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New technique for studying membrane-associated intrinsically disordered proteins

New technique for studying membrane-associated intrinsically disordered proteins
The modelling of membrane-associated IDP ensemble based on mPRE rate. Credit: USTC

Intrinsically disordered proteins (IDPs) are widely found in the proteomes of eukaryotes and play key roles in life processes such as transcription of genetic information and signaling. Apart from being usually highly repetitive, hydrophilic and electrically charged as well as encoding simple sequences of genes, IDPs also distinguish themselves in their natural abundance and structural aspects, which become the basis of the "disorder–function paradigm" of proteins.

Over the last two decades, the role of IDPs in human diseases and as drug targets has been actively studied, while how to characterize the highly flexible and heterogeneous conformations of IDPs at high resolution remains a key issue in this field.

More than 15% of IDP molecules are -bound in cells, and their internal dynamics and overall (translational and rotational) motions within the phospholipid bilayers are closely related to their physicochemical properties and , but these dynamic processes are difficult to capture and quantitatively characterized by conventional structural analysis methods.

A group of researchers led by Prof. Long Dong from the University of Science and Technology of China (USTC) has developed an IDP spectroscopy method based on the membrane paramagnetic relaxation enhancement (mPRE) technique, which has successfully achieved high-precision modeling of the internal conformations, orientations, and immersion depths of IDPs. The results have been published in the Journal of the American Chemical Society.

In this work, the researchers explored in detail the flexibility and mobility of the spin probe molecules within the membrane for accurate interpretation of the mPRE spectral data, and proposed a weighted three-dimensional (3D) grid model based on all-atom simulations for quantitatively portraying the effect of the spin probe dynamics on the membrane paramagnetic relaxation enhancement rate.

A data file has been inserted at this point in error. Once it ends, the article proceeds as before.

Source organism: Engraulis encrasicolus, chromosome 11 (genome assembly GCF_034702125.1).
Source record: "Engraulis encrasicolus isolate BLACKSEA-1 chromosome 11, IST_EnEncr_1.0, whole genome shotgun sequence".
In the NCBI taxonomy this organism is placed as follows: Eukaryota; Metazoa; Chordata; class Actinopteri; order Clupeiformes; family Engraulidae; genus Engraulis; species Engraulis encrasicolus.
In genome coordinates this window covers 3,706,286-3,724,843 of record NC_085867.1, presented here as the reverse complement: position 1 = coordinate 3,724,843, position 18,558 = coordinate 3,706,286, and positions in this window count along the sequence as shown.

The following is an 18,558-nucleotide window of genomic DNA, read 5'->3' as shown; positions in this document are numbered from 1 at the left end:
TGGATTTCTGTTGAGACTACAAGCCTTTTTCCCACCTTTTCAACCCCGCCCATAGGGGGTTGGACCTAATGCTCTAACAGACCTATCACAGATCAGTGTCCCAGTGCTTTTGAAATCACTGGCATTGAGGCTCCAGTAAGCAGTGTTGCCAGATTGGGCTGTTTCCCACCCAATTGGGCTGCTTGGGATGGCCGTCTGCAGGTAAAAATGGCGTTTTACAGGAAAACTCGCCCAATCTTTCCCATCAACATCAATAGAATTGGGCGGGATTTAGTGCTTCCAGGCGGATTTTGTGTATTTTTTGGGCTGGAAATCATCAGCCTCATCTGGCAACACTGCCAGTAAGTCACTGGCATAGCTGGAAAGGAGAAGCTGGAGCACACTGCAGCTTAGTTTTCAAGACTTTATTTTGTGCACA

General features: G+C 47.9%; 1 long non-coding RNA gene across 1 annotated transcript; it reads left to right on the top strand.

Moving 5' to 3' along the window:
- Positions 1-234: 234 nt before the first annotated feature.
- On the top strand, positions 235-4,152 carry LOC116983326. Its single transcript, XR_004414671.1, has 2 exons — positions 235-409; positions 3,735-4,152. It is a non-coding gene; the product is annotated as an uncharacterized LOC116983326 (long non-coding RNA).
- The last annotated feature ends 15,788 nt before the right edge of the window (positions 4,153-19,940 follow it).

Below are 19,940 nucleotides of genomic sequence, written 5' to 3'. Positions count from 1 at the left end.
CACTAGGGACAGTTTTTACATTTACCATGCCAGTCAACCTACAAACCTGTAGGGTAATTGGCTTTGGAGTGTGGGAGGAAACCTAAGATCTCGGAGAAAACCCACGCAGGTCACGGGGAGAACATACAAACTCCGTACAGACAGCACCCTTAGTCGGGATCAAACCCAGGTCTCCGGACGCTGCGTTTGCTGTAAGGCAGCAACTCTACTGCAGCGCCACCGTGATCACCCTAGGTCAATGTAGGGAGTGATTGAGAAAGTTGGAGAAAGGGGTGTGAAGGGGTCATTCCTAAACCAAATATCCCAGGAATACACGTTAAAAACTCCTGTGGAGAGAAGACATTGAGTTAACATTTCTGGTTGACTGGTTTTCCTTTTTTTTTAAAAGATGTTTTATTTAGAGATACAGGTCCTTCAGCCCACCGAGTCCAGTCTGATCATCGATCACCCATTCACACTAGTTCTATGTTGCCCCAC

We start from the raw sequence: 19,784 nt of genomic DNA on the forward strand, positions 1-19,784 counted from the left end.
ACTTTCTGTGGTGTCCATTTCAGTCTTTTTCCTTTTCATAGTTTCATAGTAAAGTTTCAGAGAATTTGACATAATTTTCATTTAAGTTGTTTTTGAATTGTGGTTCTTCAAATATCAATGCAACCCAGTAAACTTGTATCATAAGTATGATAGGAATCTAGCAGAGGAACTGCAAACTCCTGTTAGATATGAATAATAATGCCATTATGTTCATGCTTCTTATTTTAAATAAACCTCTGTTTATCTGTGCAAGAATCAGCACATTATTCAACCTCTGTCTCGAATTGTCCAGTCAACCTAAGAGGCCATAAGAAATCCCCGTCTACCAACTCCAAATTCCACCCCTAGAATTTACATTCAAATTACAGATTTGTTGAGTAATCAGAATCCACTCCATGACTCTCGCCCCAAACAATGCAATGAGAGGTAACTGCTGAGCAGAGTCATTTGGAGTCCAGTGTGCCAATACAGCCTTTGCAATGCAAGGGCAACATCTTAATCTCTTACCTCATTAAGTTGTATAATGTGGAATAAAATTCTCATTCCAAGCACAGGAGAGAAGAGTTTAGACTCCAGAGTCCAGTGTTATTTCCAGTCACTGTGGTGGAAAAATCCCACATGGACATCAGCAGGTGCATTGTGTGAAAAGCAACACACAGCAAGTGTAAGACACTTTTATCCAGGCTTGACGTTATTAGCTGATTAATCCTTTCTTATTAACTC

Taking advantage of the high computational efficiency of the model, the researchers further developed an algorithm which is detailed in the Supporting Information (SI) for optimizing orientations of the global and internal degrees of freedom of motion of membrane-bound IDPs via superposition of z-coordinates only, tailored for the mPRE data analysis, constructing an all-atom ensemble model of IDP in an implicit membrane environment.

CD is a component of the T-cell receptor (TCR) complex responsible for T-cell antigen recognition. The CD cytoplasmic domain (CDCD) contains immunoreceptor tyrosine-based activation motifs (ITAMs), and it forms a fuzzy complex with lipid bilayers in an intrinsically disordered state, and regulates the signaling activity of fuzzy complex by utilizing dynamic membrane shielding of key tyrosine sites.

The researchers resolved the ensemble based on molecular dynamics of CDCD in by applying an all-atom ensemble model solution of IDP in an implicit membrane environment.

The ensemble from mPRE experimental parameters maps the dynamic distribution of CDCD in different regions of the membrane at the and reveals key differences in the membrane interactions of different tyrosine sites on ITAM, providing a new mechanistic explanation for the monophosphorylation pattern of ITAM.

The mPRE spectroscopic analysis method established in this work is expected to broadly facilitate atomic resolution studies of various functional membrane IDPs.

More information: Hong Jin et al, Quantitative Ensemble Interpretation of Membrane Paramagnetic Relaxation Enhancement (mPRE) for Studying Membrane-Associated Intrinsically Disordered Proteins, Journal of the American Chemical Society (2023). DOI: 10.1021/jacs.3c10847

Provided by University of Science and Technology of China

Citation: New technique for studying membrane-associated intrinsically disordered proteins (2024, January 15) retrieved 20 April 2024 from https://phys.org/news/2024-01-technique-membrane-intrinsically-disordered-proteins.html
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